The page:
In March 2003, a novel coronavirus (SARS-CoV) was discovered in association with cases of severe acute respiratory syndrome (SARS). The sequence of the complete genome of SARS-CoV was determined, and the initial characterization of the viral genome is presented in this report. The genome of SARS-CoV is 29,727 nucleotides in length and has 11 open reading frames, and its genome organization is similar to that of other coronaviruses. Phylogenetic analyses and sequence comparisons showed that SARS-CoV is not closely related to any of the previously characterized coronaviruses.
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              Induction of hepatitis A virus-neutralizing antibody by a virus-specific synthetic peptide.

              Comparative surface feature analyses of the VP1 sequences of hepatitis A virus (HAV) and poliovirus type 1 allowed an alignment of the two sequences and an identification of probable HAV neutralization antigenic sites. A synthetic peptide containing the HAV-specific amino acid sequence of one of these sites induced anti-HAV-neutralizing antibodies. It is concluded that a structural homology exists between the two viruses, despite minimal primary sequence conservation.
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                Author and article information

                Contributors
                Journal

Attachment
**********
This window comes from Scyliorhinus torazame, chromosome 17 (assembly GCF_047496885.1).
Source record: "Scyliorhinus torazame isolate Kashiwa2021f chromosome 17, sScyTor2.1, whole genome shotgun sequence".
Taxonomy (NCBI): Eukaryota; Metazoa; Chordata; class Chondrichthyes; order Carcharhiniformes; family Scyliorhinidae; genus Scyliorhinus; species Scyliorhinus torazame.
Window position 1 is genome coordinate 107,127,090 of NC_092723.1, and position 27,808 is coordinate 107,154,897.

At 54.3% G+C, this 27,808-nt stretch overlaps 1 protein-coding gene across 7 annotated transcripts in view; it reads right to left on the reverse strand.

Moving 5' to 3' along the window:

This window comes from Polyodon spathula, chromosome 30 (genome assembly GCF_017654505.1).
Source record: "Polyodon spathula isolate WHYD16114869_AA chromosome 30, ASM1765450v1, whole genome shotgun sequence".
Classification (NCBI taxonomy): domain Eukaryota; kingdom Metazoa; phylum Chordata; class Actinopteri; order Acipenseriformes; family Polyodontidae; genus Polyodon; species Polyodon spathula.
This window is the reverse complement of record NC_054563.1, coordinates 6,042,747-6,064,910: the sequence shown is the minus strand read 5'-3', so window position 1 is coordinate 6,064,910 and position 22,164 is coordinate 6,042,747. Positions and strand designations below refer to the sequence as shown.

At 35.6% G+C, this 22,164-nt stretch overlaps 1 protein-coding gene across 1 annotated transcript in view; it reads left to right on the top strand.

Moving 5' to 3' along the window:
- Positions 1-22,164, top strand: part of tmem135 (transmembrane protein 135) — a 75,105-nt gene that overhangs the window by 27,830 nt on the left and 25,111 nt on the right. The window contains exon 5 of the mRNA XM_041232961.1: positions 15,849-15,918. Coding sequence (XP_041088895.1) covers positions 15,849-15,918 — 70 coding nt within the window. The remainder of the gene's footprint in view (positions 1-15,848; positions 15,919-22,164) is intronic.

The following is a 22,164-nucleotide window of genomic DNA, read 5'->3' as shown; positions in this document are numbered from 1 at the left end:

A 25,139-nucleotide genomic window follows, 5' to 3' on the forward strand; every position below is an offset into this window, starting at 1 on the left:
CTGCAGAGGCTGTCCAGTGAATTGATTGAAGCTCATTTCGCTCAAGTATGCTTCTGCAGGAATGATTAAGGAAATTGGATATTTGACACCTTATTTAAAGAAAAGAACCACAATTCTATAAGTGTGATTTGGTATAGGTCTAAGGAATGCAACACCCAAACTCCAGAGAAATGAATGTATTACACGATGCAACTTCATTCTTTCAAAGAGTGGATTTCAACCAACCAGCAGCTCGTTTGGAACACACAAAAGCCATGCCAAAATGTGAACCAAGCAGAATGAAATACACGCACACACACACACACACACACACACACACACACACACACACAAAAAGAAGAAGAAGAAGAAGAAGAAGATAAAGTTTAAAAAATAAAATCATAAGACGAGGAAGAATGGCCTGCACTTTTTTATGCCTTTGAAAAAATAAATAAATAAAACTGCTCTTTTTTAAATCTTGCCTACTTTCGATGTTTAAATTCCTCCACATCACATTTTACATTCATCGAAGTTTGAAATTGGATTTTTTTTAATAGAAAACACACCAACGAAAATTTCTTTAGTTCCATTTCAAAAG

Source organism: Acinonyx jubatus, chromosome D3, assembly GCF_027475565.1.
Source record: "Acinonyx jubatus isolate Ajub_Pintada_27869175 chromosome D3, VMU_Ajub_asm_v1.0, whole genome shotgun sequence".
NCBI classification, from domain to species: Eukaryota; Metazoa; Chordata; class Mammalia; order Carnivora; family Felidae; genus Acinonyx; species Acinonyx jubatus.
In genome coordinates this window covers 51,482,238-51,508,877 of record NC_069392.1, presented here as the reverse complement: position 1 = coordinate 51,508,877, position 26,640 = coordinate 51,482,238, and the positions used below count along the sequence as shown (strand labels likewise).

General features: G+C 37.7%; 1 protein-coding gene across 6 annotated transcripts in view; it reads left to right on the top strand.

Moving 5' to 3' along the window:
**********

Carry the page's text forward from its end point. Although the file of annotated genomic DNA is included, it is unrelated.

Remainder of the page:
Antiviral Res
                Antiviral Res
                Antiviral Research
                Elsevier B.V.
                0166-3542
                1872-9096
                28 November 2005
                February 2006
                28 November 2005
                : 69
                : 2
                : 70-76
                Affiliations
                [a ]Molecular Biology Laboratory, Graduate Institute of Chinese Medical Science, China Medical University, Taichung, Taiwan
                [b ]Department of Biochemistry, China Medical University, Taichung, Taiwan
                [c ]Department of Microbiology, China Medical University, 91 Hsueh-Shih Road, Taichung 404, Taiwan
                Author notes
                [* ]Corresponding author. Tel.: +886 4 2205 3366x8503; fax: +886 4 2205 3764. cyhsiang@ 123456mail.cmu.edu.tw
                Article
                S0166-3542(05)00234-2
                10.1016/j.antiviral.2005.10.005
                7114127
                16337697
                890e5676-beec-4fe8-b08f-4169f6e7bff4
                Copyright © 2005 Elsevier B.V. All rights reserved.

                Since January 2020 Elsevier has created a COVID-19 resource centre with free information in English and Mandarin on the novel coronavirus COVID-19. The COVID-19 resource centre is hosted on Elsevier Connect, the company's public news and information website. Elsevier hereby grants permission to make all its COVID-19-related research that is available on the COVID-19 resource centre - including this research content - immediately available in PubMed Central and other publicly funded repositories, such as the WHO COVID database with rights for unrestricted research re-use and analyses in any form or by any means with acknowledgement of the original source. These permissions are granted for free by Elsevier for as long as the COVID-19 resource centre remains active.

                History
                : 6 September 2005
                : 24 October 2005
                Categories
                Article

                Infectious disease & Microbiology
                sars-cov,spike protein,angiotensin-converting enzyme 2,peptide,vero e6 cells,pseudovirus